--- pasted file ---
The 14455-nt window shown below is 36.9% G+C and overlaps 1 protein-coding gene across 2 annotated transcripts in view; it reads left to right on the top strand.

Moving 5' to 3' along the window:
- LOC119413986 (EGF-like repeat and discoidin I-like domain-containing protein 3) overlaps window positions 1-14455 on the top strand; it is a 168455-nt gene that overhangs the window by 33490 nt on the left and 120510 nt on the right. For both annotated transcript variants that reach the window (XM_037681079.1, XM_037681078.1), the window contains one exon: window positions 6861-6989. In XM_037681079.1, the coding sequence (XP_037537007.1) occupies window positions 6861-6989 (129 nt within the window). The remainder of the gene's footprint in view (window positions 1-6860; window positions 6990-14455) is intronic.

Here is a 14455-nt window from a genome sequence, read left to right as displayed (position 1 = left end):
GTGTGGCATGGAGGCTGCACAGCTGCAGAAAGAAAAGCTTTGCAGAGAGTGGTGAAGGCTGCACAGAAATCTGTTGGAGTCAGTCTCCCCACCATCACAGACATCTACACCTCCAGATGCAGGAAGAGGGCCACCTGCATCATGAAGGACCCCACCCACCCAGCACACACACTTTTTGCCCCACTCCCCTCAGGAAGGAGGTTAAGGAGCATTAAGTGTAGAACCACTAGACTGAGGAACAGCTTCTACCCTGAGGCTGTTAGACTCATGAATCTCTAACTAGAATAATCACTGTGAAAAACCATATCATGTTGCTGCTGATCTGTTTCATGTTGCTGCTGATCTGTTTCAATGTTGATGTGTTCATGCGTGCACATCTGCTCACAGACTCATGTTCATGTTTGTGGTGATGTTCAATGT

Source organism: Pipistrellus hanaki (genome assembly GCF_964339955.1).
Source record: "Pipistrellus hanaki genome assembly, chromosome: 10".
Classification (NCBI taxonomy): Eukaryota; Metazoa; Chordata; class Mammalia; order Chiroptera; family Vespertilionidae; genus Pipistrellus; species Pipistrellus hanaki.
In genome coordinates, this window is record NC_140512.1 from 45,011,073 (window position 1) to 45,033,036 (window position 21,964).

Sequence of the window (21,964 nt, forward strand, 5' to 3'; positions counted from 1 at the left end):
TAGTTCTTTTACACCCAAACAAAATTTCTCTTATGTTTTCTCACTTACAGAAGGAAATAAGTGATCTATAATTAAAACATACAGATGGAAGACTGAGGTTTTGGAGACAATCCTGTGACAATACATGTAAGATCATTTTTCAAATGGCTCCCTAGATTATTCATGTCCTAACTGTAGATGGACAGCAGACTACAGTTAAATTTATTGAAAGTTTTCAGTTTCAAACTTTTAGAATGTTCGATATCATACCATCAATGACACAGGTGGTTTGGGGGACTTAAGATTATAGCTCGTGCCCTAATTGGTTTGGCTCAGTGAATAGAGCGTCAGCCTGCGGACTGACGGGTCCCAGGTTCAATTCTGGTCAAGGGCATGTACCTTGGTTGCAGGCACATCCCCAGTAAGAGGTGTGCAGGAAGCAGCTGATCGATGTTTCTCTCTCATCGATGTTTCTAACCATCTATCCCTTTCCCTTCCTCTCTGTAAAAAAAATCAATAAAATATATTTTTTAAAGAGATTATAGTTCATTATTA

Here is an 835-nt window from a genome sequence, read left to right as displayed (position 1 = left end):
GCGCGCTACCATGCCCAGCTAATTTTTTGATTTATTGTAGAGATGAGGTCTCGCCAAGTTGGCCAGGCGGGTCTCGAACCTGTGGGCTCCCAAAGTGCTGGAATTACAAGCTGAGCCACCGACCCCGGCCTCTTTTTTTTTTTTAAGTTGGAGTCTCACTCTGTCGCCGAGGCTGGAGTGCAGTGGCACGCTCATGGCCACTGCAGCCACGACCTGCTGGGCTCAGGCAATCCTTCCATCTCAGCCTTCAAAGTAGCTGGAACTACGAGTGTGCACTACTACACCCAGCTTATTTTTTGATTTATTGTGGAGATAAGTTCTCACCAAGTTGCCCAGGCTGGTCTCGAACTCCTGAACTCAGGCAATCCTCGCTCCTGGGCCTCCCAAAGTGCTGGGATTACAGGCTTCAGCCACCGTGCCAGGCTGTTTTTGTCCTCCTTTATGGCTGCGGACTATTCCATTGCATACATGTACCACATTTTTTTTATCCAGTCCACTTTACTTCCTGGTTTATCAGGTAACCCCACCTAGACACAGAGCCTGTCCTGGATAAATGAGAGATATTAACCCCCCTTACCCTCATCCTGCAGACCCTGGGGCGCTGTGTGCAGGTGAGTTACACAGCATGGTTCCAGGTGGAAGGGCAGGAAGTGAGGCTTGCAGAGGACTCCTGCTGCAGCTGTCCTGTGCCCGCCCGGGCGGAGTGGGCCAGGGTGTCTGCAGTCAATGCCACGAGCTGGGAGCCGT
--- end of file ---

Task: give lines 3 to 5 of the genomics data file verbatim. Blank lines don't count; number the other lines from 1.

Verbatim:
- LOC119413986 (EGF-like repeat and discoidin I-like domain-containing protein 3) overlaps window positions 1-14455 on the top strand; it is a 168455-nt gene that overhangs the window by 33490 nt on the left and 120510 nt on the right. For both annotated transcript variants that reach the window (XM_037681079.1, XM_037681078.1), the window contains one exon: window positions 6861-6989. In XM_037681079.1, the coding sequence (XP_037537007.1) occupies window positions 6861-6989 (129 nt within the window). The remainder of the gene's footprint in view (window positions 1-6860; window positions 6990-14455) is intronic.

Here is a 14455-nt window from a genome sequence, read left to right as displayed (position 1 = left end):
GTGTGGCATGGAGGCTGCACAGCTGCAGAAAGAAAAGCTTTGCAGAGAGTGGTGAAGGCTGCACAGAAATCTGTTGGAGTCAGTCTCCCCACCATCACAGACATCTACACCTCCAGATGCAGGAAGAGGGCCACCTGCATCATGAAGGACCCCACCCACCCAGCACACACACTTTTTGCCCCACTCCCCTCAGGAAGGAGGTTAAGGAGCATTAAGTGTAGAACCACTAGACTGAGGAACAGCTTCTACCCTGAGGCTGTTAGACTCATGAATCTCTAACTAGAATAATCACTGTGAAAAACCATATCATGTTGCTGCTGATCTGTTTCATGTTGCTGCTGATCTGTTTCAATGTTGATGTGTTCATGCGTGCACATCTGCTCACAGACTCATGTTCATGTTTGTGGTGATGTTCAATGT